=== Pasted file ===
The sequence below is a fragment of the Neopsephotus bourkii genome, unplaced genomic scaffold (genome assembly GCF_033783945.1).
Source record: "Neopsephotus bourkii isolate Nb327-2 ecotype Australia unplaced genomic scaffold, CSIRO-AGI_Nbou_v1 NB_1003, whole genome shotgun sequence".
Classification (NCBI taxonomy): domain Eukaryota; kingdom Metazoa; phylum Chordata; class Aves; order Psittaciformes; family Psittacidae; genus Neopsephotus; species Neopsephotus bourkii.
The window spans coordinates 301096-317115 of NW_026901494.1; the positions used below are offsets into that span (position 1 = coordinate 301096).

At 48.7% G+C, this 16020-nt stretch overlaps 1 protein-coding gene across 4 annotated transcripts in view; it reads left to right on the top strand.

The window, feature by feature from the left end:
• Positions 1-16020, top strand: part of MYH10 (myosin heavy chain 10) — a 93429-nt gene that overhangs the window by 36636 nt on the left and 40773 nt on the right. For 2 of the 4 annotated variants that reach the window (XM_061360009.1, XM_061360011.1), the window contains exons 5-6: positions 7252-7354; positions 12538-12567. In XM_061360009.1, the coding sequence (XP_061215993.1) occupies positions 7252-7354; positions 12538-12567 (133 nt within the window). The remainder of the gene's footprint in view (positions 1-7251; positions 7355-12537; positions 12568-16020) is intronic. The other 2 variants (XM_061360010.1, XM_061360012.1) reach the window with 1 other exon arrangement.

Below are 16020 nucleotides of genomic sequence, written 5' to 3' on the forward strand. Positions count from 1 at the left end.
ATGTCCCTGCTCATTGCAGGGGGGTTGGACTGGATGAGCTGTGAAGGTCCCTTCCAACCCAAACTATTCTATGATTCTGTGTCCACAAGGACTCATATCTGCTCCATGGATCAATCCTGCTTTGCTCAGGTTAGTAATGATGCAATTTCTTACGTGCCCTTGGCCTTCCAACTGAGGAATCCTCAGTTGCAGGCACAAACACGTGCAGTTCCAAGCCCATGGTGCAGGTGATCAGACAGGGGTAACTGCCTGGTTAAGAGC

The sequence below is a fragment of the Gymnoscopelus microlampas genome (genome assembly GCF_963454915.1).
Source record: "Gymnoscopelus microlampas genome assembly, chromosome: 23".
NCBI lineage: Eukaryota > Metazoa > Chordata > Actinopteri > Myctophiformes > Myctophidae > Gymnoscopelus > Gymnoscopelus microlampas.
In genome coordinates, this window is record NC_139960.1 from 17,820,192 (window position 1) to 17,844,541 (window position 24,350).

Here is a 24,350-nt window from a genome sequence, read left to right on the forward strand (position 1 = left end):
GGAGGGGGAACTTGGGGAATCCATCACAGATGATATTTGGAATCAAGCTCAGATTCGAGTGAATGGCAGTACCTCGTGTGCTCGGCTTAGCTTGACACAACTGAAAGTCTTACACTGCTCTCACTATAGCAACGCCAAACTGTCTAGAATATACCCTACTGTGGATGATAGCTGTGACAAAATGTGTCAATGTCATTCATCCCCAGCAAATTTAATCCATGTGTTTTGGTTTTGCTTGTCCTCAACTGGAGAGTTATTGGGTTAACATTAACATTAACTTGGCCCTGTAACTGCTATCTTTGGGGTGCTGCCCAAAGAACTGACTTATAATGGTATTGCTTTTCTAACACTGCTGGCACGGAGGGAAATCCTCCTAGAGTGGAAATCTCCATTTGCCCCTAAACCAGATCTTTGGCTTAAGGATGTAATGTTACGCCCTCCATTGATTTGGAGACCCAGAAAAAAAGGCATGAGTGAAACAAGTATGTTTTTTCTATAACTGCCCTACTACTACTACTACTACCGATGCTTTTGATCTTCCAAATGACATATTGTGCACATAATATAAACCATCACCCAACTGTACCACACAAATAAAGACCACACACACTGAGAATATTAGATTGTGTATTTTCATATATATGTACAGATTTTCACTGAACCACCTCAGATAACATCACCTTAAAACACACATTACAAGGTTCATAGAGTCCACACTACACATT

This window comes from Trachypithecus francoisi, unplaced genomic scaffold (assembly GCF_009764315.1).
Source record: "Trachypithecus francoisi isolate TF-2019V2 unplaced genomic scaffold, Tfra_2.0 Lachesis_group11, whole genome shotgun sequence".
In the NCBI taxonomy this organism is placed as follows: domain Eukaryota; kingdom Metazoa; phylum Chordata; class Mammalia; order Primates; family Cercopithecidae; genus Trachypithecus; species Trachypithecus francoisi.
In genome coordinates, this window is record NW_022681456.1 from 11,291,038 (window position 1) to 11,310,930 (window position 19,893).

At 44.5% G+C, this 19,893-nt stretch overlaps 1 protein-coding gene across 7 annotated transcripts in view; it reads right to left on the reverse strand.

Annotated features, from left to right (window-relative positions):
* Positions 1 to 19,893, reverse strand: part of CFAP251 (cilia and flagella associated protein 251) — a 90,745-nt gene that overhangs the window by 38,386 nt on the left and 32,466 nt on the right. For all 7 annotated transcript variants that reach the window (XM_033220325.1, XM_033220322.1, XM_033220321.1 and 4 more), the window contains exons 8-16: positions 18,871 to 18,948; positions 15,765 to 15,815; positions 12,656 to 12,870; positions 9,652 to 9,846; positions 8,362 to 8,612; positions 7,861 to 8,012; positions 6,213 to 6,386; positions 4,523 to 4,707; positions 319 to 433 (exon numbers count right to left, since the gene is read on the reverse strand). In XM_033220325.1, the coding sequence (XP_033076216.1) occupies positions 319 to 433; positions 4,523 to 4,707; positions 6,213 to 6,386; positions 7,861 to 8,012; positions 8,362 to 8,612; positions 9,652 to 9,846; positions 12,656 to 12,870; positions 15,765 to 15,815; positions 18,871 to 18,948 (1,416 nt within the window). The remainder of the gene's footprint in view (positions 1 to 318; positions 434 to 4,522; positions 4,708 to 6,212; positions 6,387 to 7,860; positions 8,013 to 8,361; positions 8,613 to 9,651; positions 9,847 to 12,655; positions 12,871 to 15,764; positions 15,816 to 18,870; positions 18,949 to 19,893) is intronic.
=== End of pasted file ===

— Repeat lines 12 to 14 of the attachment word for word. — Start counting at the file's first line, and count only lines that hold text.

NCBI lineage: Eukaryota > Metazoa > Chordata > Actinopteri > Myctophiformes > Myctophidae > Gymnoscopelus > Gymnoscopelus microlampas.
In genome coordinates, this window is record NC_139960.1 from 17,820,192 (window position 1) to 17,844,541 (window position 24,350).

Here is a 24,350-nt window from a genome sequence, read left to right on the forward strand (position 1 = left end):